Most NC Confederate monuments sit on public property in prominent locations

Maggie Green Image
Monday, June 22, 2020
Most NC Confederate monuments sit on public property in prominent locations
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Right or wrong, monuments to the past are being judged by what their presence means for future generations.

RALEIGH, N.C. (WTVD) -- Right or wrong, monuments to the past are being judged by what their presence means for future generations.

"You can not judge people 100 years or 150 years ago by today's values or standards," said Frank Powell, commander of the Sons of Confederate Veterans North Carolina Division. "Laws change, society changes, culture changes. You cannot judge people in the past by today's standards any more than people can judge us 100 years from now."

The Sons of Confederate Veterans, a group with more than 3,000 members statewide, is threatening to sue Governor Roy Cooper over the removal of what's left of the 75-foot pillar, and two other Confederate monuments on the State Capitol grounds.

WATCH: North Carolinians react to ongoing demolition of Confederate monument at State Capitol

"They've been there more than 100 years," Powell said. "When one is moved it must be replaced within 90 days or placed in a location in similar prominence. I would argue there is not place of equal prominence in North Carolina to the State Capitol grounds."

In North Carolina, state law prohibits the permanent removal of an "object of remembrance located on public property" with severely limited exceptions. The law, passed in 2015 by the Republican-led General Assembly and signed by former Governor Pat McCrory, has already been cited by the NC Historical Commission in its vote against relocating the Confederate monuments from the State Capitol to Bentonville Battlefield.

The statute does allow for temporary removal of monuments for public safety - an avenue that other entities, including Pitt County, is taking when it comes to its own monuments, including an obelisk outside the courthouse in Greenville.

"We're forming a committee to find an appropriate place to have this statue located," Pitt County Board of Commissioners Chairman Melvin McLawhown said. "The people have spoken. I don't think it's the mob, I think it's people of good conscience. We've had white citizens, especially young whites, that are tired of seeing this statue representing injustice and hatred at the courthouse. I think the George Floyd movement capitalized on that."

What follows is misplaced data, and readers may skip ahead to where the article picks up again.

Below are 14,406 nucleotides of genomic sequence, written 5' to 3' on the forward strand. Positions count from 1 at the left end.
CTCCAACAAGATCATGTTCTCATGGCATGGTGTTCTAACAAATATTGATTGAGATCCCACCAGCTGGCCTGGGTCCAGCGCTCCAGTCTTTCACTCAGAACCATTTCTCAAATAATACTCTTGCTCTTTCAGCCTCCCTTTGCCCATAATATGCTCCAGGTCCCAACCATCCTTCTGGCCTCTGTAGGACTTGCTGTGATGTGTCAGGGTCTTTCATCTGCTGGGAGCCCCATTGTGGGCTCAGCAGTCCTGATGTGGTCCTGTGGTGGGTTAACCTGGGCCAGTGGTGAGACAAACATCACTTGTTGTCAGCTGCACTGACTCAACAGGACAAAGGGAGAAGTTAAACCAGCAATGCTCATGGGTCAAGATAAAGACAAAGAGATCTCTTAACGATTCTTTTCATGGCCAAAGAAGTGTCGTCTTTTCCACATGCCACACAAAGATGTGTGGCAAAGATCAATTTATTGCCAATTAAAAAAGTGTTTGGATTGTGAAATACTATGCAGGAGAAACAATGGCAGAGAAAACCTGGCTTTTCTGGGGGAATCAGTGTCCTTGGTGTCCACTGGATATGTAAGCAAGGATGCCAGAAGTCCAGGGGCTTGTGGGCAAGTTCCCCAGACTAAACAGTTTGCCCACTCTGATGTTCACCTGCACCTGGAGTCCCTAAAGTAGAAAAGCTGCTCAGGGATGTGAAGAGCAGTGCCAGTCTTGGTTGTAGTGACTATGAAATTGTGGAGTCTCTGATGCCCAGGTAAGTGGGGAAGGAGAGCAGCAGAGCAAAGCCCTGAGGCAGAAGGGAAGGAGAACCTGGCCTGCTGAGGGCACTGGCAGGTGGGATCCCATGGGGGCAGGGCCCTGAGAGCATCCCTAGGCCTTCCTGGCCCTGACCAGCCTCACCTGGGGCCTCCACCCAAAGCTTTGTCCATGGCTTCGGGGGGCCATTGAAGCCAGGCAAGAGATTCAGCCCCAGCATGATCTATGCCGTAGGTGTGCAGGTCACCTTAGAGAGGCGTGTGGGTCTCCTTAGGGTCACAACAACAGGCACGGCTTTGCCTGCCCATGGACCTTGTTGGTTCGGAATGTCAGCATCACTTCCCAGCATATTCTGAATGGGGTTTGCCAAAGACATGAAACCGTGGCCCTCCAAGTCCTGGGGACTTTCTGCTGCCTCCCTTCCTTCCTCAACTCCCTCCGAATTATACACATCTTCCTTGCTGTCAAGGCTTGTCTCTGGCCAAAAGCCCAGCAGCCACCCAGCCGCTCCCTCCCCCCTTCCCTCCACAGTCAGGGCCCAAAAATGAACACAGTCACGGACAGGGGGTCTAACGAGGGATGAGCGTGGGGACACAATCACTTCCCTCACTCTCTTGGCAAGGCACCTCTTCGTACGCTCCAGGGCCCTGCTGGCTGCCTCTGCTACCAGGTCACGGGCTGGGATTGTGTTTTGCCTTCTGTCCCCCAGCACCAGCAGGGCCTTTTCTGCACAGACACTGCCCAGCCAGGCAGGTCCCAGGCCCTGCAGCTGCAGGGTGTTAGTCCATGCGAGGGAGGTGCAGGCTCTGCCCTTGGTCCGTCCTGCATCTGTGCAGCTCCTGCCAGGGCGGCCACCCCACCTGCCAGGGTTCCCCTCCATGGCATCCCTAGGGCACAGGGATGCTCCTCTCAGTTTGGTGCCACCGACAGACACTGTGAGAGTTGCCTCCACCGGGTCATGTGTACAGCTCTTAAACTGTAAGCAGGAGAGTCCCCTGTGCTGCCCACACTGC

The I-Team analyzed state historical records and updated its previous research, counting 106 monuments, markers and memorials to the Confederate States of America and its fallen soldiers.

WATCH: Demonstrators remove Confederate statues from the monument in front of North Carolina Capitol building

Their presence, supporters say, is a painful reminder of North Carolina's loss of more than 40,000 soldiers during the Civil War--the largest among Southern States. Indeed, the loss equaled 6% of the population at the time, which in today's numbers would surpass 500,000.

"The Union monuments tend to have the 'Preserve the Union' or 'Save the Union', whereas the southern monuments have a theme of mourning," said Ernest Blevins, a Civil War Historian. "There are funeral symbols on them saying 'this is our loss.' The monument movement was about those communities' efforts."

But those who want the monuments removed said the statues represent hundreds of years of systemic oppression.

"What more is there to say?" one demonstrator said Friday evening. "It's a Confederate statue. The Confederacy was based on keeping slavery."

The first of North Carolina's monuments to the Confederacy was dedicated in 1868, but the vast majority--92--were dedicated after 1900, including three in the new millennium. The majority of them, as well, are publicly owned and stand prominently in front of courthouses, in town squares and at busy intersections. There are some that are in battlefields and some in cemeteries, and others sitting on private property such as a church (Duke University, as a private institution, was able to remove a statue of Robert E. Lee from the famed Duke Chapel).